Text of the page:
Russia national rugby union team

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Russia
Shirt badge/Association crest
Nickname(s)Медведи (The Bears)
EmblemRussian bear
UnionRugby Union of Russia
Head coachLyn Jones
CaptainAndrey Garbuzov
Most capsYuri Kushnarev (114)
Top scorerYuri Kushnarev (777)
Top try scorerVyacheslav Grachev (31)
Home stadiumSochi Central Stadium
First colours
Second colours
World Rugby ranking
Current25 (as of 16 February 2020)
Highest16 (2012)
Lowest26 (2005)
First international
Russia 27–23 Barbarian F.C.
(Moscow, Russia; 6 June 1992)
Biggest win
Denmark 7–104 Russia
(Copenhagen, Denmark; 13 May 2000)
Biggest defeat
Japan 75–3 Russia
(Tokyo, Japan; 6 November 2010)
World Cup
Appearances2 (First in 2011)
Best resultPool stage, 2011, 2019
Websitewww.rugby.ru

The Russia national rugby union team (Russian: Сборная России по регби, Sbornaya Rossii po regbi), nicknamed the Bears, is administered by the Rugby Union of Russia (RUR). The RUR is considered the official successor union of the Soviet Union by World Rugby and the combined CIS team which played in the early 1990s. Since 1992, the team has played as Russia. Its first test match as Russia was against the Barbarians in Moscow in June 1992 and the country's first test against an official Test nation was against Belgium later that same year.

Russia is seen as a Tier 2 union by World Rugby.[1] The team's regular international competition is in the Rugby Europe Championship – often referred to as the Six Nations B. In addition, the team participates in World Rugby-run summer tournaments including the Nations Cup, the dormant Churchill Cup, and other international fixtures.

Russia competed in their first Rugby World Cup (RWC) in New Zealand in 2011 after qualifying as Europe 2 through their second-place finish in the 2009–10 ENC. Russia played in Pool C and finished fifth, scoring one point. Previous qualification campaigns saw elimination to Portugal ahead of the 2007 tournament and expulsion from 2003 qualifying for breaches of eligibility rules. The team also unsuccessfully attempted to qualify for the 1995 and 1999 Rugby World Cups. They competed in the 2019 Rugby World Cup in Japan by qualifying as Europe 1 as a result of Spain, Romania and Belgium being eliminated.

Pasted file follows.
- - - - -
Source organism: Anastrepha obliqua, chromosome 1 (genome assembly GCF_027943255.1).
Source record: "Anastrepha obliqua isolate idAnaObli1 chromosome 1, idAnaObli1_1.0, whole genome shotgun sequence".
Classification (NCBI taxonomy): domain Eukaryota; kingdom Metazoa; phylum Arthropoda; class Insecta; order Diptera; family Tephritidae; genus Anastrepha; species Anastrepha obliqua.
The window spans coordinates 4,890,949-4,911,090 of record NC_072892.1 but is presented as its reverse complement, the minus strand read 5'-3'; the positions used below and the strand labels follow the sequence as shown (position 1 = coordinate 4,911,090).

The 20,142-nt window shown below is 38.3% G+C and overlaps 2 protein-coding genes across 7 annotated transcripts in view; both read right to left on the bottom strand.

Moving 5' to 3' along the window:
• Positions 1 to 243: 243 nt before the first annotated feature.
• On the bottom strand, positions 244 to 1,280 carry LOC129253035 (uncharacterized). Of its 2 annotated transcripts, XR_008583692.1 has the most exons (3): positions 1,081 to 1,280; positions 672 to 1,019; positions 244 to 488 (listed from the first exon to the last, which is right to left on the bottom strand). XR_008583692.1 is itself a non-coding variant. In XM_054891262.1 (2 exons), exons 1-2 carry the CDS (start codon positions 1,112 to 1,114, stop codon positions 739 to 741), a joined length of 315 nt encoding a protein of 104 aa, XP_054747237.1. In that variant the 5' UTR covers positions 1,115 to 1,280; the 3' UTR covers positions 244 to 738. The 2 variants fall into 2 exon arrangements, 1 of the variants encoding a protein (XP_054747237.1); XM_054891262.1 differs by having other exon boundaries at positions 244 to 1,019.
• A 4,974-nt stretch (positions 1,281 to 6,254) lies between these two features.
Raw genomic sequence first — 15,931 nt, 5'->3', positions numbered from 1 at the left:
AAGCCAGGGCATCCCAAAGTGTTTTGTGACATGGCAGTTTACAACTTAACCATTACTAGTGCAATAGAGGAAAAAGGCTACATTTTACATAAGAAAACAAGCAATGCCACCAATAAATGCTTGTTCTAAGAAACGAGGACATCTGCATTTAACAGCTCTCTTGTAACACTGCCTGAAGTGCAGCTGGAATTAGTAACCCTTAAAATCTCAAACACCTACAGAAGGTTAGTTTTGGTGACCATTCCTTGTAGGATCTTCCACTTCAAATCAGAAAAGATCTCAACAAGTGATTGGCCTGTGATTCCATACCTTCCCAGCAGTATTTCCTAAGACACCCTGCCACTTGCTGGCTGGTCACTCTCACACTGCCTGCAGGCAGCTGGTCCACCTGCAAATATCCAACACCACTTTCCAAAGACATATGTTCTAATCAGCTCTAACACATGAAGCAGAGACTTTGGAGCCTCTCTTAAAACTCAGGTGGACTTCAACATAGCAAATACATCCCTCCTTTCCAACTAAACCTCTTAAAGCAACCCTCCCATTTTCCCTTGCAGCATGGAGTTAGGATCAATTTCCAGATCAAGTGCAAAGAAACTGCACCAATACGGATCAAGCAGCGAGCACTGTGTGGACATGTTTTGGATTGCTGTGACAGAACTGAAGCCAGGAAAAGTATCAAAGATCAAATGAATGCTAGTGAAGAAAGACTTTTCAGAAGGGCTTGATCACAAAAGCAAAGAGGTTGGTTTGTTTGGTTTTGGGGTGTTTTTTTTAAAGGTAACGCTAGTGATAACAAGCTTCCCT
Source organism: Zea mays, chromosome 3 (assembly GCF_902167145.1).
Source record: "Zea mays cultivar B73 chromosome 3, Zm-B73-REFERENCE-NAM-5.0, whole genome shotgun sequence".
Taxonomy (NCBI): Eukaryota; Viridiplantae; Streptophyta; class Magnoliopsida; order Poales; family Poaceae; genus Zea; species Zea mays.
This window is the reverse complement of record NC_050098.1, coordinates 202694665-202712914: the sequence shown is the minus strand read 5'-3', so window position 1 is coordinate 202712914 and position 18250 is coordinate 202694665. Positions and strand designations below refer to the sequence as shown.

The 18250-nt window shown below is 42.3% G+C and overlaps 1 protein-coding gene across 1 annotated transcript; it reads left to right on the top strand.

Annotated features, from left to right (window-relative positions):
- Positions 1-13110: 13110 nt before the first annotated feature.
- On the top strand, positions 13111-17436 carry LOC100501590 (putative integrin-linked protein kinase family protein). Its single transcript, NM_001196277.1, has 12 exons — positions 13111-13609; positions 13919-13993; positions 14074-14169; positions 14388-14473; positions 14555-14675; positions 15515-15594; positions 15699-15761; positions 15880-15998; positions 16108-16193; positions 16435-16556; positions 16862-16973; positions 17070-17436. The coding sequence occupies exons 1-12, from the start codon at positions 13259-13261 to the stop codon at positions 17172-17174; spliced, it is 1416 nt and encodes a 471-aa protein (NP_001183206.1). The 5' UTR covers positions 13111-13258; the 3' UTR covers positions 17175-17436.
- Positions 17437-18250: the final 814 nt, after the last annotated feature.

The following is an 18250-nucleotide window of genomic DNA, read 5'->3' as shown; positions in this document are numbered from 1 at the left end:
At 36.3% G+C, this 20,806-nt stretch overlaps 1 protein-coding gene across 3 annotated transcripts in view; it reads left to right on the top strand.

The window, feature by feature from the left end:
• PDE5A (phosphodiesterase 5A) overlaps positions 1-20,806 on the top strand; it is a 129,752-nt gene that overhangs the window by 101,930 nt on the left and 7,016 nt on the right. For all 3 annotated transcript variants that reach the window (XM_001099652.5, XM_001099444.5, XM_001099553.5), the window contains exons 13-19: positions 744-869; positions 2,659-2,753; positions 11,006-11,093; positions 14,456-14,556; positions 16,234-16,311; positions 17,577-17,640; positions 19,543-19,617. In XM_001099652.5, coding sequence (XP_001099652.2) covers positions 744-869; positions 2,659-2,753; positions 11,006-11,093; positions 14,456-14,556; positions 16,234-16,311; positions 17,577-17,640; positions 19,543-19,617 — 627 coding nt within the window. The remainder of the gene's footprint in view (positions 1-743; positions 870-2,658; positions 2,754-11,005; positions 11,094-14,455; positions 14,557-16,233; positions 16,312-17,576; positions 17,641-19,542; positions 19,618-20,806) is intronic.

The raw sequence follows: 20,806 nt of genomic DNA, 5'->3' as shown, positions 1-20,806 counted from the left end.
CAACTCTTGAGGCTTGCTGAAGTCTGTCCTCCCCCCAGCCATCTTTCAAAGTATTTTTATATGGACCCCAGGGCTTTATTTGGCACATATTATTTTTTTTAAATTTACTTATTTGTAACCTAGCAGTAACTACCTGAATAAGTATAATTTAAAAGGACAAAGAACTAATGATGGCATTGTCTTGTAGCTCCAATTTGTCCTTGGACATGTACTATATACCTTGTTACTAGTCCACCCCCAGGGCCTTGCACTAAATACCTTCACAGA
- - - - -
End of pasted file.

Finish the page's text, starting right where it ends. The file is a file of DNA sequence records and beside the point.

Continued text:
History[edit]

Georgia v. Russia, 24 March 2007

The Rugby Union of the Soviet Union was founded in 1936, although the national side did not play its first official international until 1974.

The Soviet Union took time to establish itself, but by the mid-1980s was regularly beating the likes of Italy and Romania. The team was invited to the inaugural 1987 Rugby World Cup, but declined on political grounds, not least the continued IRB membership of apartheid South Africa.[2]

Following the breakup of the USSR, Russian players played for the interim Commonwealth of Independent States team, which played four matches during 1991 and 1992.

The first game played by the new Russian national team took place on June 6, 1992, when Russia beat the Barbarians 27–23. Russia's first game against a full IRB member was versus Belgium four months later in the 1992/4 FIRA-AER European Trophy. That edition of the tournament saw Russia secure its first, and to-date only, win over Georgia. Russia continued to participate until realignment of FIRA-AER competitions in 2000.

The Russian national side has since played its regular competitive rugby in FIRA-AER's European Nations Cup, the second level mirror tournament to the Six Nations. Russia replaced Morocco in the top tier in 2001 after a team-record nine-game win streak and have stayed there ever since. The Russian side has yet to win the title, but has come close with second-place finishes twice, in the 2009 and the 2007-8 editions. It also secured second place in the 2009–10 combined table used in Rugby World Cup qualification.

In addition, as part of attempts to secure regular international fixtures the team has played in the now-defunct Superpowers Cup, winning the tournament once, the Nations Cup, the Churchill Cup, and most recently the IRB's International Rugby Series. The Russian side has also played representative teams including England Counties, France's equivalent side, South African Super Rugby youth and university sides, and New Zealand club teams as it seeks to vary and improve the quality of opposition.

The RUR has been attempting to gain greater participation in the autumn test window, and is now being integrated into World Rugby's global test match schedule.[1]

Rugby World Cup[edit]

World Cup record[edit]

World Cup record World Cup Qualification record
Year Round P W D L F A P W D L F A
AustraliaNew Zealand 1987 Declined invitation -
United KingdomIrelandFrance 1991 Did not enter Did not enter
South Africa 1995 Did not qualify 4 3 0 1 125 49
Wales 1999 4 1 0 3 85 92
Australia 2003 Banned 6 5 0 1 176 114
France 2007 Did not qualify 14 6 1 7 382 323
New Zealand 2011 Pool Stage 4 0 0 4 57 196 10 7 1 2 291 175
England 2015 Did not qualify 12 7 0 5 269 300
Japan 2019 Pool Stage 4 0 0 4 19 160 10 4 0 6 249 201
Total 2/9 8 0 0 8 76 356 50 29 2 19 1328 1053

Early qualifying attempts (1987 – 2007)[edit]

The Soviet Union declined to take up its invite to take part in the inaugural 1987 Rugby World Cup on the basis of the IRB membership by apartheid South Africa.[3] The Soviet Rugby Union was not an IRB member in time for 1991 Rugby World Cup qualifying.

In qualifying for the 1995 Rugby World Cup, the first in which the national side was involved, Russia came through preliminary qualifying with wins over Poland and Georgia, before beating Germany but losing to Romania for the Eastern Europe spot.

In European qualifying for the 1999 Rugby World Cup, Russia finished fourth in Pool 1 in Round B, which was not enough to progress from a group also including Italy, Georgia, Croatia, and Denmark.